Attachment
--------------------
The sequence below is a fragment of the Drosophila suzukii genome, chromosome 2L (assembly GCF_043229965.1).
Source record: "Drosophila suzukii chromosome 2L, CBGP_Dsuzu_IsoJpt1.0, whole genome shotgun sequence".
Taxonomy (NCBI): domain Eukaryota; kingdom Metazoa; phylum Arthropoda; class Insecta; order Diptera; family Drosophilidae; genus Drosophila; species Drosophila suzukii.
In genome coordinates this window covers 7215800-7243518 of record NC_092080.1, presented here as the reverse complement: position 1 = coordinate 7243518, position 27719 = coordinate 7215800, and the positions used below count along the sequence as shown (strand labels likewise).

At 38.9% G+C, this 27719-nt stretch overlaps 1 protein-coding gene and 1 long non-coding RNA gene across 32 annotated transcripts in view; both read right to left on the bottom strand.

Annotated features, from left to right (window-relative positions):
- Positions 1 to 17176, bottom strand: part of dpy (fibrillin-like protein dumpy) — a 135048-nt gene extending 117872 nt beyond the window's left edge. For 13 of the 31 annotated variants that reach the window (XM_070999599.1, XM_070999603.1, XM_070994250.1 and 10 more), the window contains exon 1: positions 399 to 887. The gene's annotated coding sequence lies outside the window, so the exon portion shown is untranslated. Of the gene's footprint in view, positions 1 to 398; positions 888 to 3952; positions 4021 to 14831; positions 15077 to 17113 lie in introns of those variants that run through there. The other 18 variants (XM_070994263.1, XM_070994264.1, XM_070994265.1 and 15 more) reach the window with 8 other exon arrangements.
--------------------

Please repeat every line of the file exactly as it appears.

The sequence below is a fragment of the Drosophila suzukii genome, chromosome 2L (assembly GCF_043229965.1).
Source record: "Drosophila suzukii chromosome 2L, CBGP_Dsuzu_IsoJpt1.0, whole genome shotgun sequence".
Taxonomy (NCBI): domain Eukaryota; kingdom Metazoa; phylum Arthropoda; class Insecta; order Diptera; family Drosophilidae; genus Drosophila; species Drosophila suzukii.
In genome coordinates this window covers 7215800-7243518 of record NC_092080.1, presented here as the reverse complement: position 1 = coordinate 7243518, position 27719 = coordinate 7215800, and the positions used below count along the sequence as shown (strand labels likewise).

At 38.9% G+C, this 27719-nt stretch overlaps 1 protein-coding gene and 1 long non-coding RNA gene across 32 annotated transcripts in view; both read right to left on the bottom strand.

Annotated features, from left to right (window-relative positions):
- Positions 1 to 17176, bottom strand: part of dpy (fibrillin-like protein dumpy) — a 135048-nt gene extending 117872 nt beyond the window's left edge. For 13 of the 31 annotated variants that reach the window (XM_070999599.1, XM_070999603.1, XM_070994250.1 and 10 more), the window contains exon 1: positions 399 to 887. The gene's annotated coding sequence lies outside the window, so the exon portion shown is untranslated. Of the gene's footprint in view, positions 1 to 398; positions 888 to 3952; positions 4021 to 14831; positions 15077 to 17113 lie in introns of those variants that run through there. The other 18 variants (XM_070994263.1, XM_070994264.1, XM_070994265.1 and 15 more) reach the window with 8 other exon arrangements.